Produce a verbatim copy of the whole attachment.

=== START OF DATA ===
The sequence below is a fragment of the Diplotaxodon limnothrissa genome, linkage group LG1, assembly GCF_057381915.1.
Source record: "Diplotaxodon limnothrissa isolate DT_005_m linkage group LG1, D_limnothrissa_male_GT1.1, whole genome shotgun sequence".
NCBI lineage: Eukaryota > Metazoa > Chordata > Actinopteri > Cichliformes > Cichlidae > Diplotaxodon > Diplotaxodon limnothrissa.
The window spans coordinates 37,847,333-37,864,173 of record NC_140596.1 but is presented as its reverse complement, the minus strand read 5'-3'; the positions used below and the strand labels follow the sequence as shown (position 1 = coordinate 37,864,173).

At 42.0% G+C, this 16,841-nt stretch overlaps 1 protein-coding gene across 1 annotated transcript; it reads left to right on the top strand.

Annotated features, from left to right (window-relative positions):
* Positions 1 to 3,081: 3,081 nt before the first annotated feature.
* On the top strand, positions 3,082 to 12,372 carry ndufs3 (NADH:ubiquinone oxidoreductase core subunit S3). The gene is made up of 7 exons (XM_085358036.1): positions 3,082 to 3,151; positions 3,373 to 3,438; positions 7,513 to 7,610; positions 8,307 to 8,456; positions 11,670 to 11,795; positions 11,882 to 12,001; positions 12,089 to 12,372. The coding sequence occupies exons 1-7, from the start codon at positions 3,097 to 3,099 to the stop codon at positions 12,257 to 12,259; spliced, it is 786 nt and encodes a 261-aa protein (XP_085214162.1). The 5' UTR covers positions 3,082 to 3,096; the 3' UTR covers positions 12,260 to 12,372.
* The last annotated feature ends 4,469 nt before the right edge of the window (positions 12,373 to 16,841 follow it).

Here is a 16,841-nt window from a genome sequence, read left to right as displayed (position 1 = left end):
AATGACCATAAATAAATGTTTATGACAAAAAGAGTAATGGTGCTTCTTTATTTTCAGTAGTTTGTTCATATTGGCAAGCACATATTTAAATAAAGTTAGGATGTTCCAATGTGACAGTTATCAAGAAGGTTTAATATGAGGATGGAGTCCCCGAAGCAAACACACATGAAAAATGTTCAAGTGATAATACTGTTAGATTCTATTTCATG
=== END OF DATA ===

The sequence below is a fragment of the Diplotaxodon limnothrissa genome, linkage group LG1, assembly GCF_057381915.1.
Source record: "Diplotaxodon limnothrissa isolate DT_005_m linkage group LG1, D_limnothrissa_male_GT1.1, whole genome shotgun sequence".
NCBI lineage: Eukaryota > Metazoa > Chordata > Actinopteri > Cichliformes > Cichlidae > Diplotaxodon > Diplotaxodon limnothrissa.
The window spans coordinates 37,847,333-37,864,173 of record NC_140596.1 but is presented as its reverse complement, the minus strand read 5'-3'; the positions used below and the strand labels follow the sequence as shown (position 1 = coordinate 37,864,173).

At 42.0% G+C, this 16,841-nt stretch overlaps 1 protein-coding gene across 1 annotated transcript; it reads left to right on the top strand.

Annotated features, from left to right (window-relative positions):
* Positions 1 to 3,081: 3,081 nt before the first annotated feature.
* On the top strand, positions 3,082 to 12,372 carry ndufs3 (NADH:ubiquinone oxidoreductase core subunit S3). The gene is made up of 7 exons (XM_085358036.1): positions 3,082 to 3,151; positions 3,373 to 3,438; positions 7,513 to 7,610; positions 8,307 to 8,456; positions 11,670 to 11,795; positions 11,882 to 12,001; positions 12,089 to 12,372. The coding sequence occupies exons 1-7, from the start codon at positions 3,097 to 3,099 to the stop codon at positions 12,257 to 12,259; spliced, it is 786 nt and encodes a 261-aa protein (XP_085214162.1). The 5' UTR covers positions 3,082 to 3,096; the 3' UTR covers positions 12,260 to 12,372.
* The last annotated feature ends 4,469 nt before the right edge of the window (positions 12,373 to 16,841 follow it).

Here is a 16,841-nt window from a genome sequence, read left to right as displayed (position 1 = left end):
AATGACCATAAATAAATGTTTATGACAAAAAGAGTAATGGTGCTTCTTTATTTTCAGTAGTTTGTTCATATTGGCAAGCACATATTTAAATAAAGTTAGGATGTTCCAATGTGACAGTTATCAAGAAGGTTTAATATGAGGATGGAGTCCCCGAAGCAAACACACATGAAAAATGTTCAAGTGATAATACTGTTAGATTCTATTTCATG